Citizens in Action: MiCorps CLMP contributes to 50,000-lake database!

Guest Contributor
December 19, 2017

If you think volunteer-collected data is not a big part of national lake water quality monitoring, think again! A newly released lake water quality database contains geographic data on over 50,000 US lakes, and water quality data on about 10,000 of those lakes — most of which come from citizen volunteer programs, including the MiCorps Cooperative Lakes Monitoring Program (CLMP). The database is called the LAke multi-scaled GeOSpatial and temporal database or LAGOS, and it contains water quality and map-based geographic data on lakes and reservoirs in 17 states in the Northeast and upper Midwest of the US, including Michigan.

We want to recognize the MiCorps CLMP specifically for contributing over 50% of the lake water quality samples that have been collected for the state of Michigan from around 1980 to 2010. In addition, out of the 1283 lakes that have been sampled in Michigan, MiCorps CLMP volunteers have sampled 669 (52%; see the figure below)! That means LAGOS would only have water quality data on 614 lakes if not for the contributions and hard work of volunteers who have been sampling Michigan’s lakes during that 30-year period.

Figure 1. Data points in pink are lakes sampled by the CLMP program. Blue points are lakes sampled by all other Michigan programs (e.g., state agencies, universities, tribes, non-profit organizations).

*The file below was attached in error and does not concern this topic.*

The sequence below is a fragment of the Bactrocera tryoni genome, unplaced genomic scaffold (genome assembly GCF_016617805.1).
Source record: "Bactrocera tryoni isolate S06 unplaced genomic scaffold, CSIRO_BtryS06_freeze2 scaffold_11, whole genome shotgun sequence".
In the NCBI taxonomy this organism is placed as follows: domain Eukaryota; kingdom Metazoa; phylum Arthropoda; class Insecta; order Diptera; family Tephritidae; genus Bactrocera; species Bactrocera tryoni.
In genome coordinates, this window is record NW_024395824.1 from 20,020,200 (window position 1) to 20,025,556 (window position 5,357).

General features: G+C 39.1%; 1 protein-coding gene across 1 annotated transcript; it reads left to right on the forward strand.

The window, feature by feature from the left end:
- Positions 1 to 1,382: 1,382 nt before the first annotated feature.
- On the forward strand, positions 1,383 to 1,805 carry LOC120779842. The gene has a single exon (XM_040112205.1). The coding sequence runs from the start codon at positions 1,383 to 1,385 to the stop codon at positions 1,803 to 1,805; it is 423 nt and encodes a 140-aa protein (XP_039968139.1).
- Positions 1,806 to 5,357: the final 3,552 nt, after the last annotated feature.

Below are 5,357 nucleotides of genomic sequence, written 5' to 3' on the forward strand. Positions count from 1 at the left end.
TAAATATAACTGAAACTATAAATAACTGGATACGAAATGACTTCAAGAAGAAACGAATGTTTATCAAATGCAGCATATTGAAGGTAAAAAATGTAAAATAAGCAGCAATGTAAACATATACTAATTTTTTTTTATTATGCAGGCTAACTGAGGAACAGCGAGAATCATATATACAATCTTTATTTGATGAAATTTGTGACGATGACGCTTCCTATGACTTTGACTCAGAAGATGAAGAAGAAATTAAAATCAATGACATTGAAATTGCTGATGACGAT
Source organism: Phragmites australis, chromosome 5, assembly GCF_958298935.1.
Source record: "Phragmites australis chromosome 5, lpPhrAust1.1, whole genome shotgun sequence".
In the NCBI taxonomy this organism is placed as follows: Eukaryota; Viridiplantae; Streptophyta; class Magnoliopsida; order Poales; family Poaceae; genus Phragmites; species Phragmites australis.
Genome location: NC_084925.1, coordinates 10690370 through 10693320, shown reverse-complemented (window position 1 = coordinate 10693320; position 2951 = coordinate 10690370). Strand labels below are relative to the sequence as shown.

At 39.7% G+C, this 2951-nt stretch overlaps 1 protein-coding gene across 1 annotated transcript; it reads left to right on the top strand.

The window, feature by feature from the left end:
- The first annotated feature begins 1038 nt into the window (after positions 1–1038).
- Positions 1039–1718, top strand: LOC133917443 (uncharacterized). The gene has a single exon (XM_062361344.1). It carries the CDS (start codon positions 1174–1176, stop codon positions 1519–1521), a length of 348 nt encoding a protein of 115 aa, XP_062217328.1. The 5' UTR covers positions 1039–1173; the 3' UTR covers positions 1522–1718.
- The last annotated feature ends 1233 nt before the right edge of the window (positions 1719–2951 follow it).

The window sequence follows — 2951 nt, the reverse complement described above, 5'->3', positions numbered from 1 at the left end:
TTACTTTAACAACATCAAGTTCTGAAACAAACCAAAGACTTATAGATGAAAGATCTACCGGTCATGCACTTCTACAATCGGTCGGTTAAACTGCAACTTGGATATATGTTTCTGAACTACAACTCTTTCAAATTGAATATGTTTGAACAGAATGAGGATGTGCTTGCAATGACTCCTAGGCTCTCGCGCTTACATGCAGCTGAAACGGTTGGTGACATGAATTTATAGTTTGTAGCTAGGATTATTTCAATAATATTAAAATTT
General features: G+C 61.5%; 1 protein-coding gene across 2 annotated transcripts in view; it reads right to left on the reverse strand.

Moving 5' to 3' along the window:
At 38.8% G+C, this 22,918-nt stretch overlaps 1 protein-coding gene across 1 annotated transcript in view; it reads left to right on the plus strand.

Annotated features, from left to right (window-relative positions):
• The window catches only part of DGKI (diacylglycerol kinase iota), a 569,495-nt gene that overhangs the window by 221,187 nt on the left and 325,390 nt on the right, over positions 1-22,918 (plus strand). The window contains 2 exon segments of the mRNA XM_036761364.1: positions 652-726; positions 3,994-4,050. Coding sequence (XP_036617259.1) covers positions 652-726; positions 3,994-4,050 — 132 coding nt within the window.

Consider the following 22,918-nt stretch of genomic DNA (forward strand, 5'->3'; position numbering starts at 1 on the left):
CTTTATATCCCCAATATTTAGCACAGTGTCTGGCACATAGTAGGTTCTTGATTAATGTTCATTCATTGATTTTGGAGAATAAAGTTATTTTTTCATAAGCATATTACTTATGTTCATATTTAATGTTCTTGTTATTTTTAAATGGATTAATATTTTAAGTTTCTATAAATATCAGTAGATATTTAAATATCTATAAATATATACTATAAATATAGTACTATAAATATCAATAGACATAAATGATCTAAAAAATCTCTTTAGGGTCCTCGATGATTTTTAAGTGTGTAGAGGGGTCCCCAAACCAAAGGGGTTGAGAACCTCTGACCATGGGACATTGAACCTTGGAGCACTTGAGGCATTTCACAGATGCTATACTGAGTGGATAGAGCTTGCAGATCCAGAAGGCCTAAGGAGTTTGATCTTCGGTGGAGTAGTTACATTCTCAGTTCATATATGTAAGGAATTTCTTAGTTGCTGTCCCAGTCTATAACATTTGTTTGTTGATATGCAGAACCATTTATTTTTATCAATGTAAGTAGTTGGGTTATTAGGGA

Overall, the water quality of MiCorps-sampled lakes is doing well. Throughout the 30 years of sampling, Secchi disk readings show Michigan lakes having a stable level of clarity and that lakes with murky and algae-heavy conditions are very rare.

These water quality and geographic data are publicly available through the LAGOS database so data providers can access the data they contributed. The LAGOS database facilitates research and improves our understanding of lake health and lake ecology. We hope that by providing this information we can inform management and policy decisions for lakes in Michigan, as well as lakes throughout the upper Midwest and Northeast U.S.

For more information, visit our website at  You can also view the presentation we gave on this project at the 2017 Annual MiCorps Conference.

Posted By: Autumn Poisson and Dr. Patricia Soranno, Department of Fisheries and Wildlife, Michigan State University